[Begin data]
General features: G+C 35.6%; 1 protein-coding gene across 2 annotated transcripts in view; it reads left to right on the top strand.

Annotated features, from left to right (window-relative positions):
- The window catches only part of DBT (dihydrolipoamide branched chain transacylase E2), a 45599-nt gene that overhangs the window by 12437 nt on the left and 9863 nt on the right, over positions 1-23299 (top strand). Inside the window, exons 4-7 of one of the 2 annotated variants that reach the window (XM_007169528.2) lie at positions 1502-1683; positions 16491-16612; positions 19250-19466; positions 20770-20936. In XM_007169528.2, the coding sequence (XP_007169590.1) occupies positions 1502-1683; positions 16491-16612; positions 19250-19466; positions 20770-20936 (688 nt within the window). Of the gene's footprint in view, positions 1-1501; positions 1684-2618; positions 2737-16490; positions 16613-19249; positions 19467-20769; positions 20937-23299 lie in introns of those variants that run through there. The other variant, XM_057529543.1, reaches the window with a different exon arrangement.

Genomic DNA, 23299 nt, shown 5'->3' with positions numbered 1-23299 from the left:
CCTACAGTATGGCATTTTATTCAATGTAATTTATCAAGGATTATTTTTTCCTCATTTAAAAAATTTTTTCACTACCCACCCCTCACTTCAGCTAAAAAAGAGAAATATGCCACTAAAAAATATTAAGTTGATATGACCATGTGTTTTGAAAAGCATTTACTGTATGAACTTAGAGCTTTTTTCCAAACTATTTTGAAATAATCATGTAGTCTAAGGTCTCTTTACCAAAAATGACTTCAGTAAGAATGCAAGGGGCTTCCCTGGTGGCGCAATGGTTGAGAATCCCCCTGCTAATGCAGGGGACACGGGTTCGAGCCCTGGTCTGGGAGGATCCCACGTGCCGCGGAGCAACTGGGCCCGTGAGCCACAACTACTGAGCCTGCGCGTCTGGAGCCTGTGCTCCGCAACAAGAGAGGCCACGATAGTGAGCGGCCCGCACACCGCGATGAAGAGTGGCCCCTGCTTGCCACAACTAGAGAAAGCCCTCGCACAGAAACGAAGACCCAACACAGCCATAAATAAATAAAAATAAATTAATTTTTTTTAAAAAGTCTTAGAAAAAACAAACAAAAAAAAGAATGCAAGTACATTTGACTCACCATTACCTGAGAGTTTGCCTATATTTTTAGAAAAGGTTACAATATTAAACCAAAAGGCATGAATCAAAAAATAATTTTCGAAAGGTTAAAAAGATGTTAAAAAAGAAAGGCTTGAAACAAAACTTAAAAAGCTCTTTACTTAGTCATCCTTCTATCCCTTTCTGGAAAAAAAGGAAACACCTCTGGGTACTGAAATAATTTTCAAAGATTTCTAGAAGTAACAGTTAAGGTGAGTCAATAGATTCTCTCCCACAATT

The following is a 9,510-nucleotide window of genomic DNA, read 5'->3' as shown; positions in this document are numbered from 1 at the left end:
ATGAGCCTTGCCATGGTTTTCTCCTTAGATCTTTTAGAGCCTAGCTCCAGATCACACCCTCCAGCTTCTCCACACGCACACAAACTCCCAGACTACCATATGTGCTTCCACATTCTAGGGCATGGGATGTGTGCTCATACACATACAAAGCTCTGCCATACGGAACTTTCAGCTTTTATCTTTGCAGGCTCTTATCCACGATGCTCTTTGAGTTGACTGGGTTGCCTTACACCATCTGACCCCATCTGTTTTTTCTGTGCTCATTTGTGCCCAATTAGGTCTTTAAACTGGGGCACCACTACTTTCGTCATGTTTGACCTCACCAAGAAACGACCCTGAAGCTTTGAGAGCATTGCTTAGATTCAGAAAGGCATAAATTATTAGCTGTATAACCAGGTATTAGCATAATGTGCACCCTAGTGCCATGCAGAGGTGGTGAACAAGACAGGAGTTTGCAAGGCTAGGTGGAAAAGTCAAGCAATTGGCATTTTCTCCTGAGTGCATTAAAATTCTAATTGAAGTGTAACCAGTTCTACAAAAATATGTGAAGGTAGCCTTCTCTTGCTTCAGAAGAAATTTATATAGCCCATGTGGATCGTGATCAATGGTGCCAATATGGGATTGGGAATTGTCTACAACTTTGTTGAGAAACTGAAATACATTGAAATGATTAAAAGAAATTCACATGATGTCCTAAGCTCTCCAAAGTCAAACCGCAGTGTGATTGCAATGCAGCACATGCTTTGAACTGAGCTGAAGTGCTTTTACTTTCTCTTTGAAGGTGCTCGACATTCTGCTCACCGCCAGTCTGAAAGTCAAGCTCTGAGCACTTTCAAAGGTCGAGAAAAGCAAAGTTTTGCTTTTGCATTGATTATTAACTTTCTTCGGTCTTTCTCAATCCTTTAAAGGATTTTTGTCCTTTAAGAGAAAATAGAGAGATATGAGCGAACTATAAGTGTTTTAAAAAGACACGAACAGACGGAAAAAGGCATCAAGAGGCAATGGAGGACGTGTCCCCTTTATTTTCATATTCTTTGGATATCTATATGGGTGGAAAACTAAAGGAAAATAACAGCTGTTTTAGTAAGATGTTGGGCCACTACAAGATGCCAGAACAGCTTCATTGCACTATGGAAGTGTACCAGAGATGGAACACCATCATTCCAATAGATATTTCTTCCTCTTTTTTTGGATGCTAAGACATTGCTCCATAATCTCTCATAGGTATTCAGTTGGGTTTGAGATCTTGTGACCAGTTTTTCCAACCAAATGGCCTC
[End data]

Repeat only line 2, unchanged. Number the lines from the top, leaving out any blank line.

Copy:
Annotated features, from left to right (window-relative positions):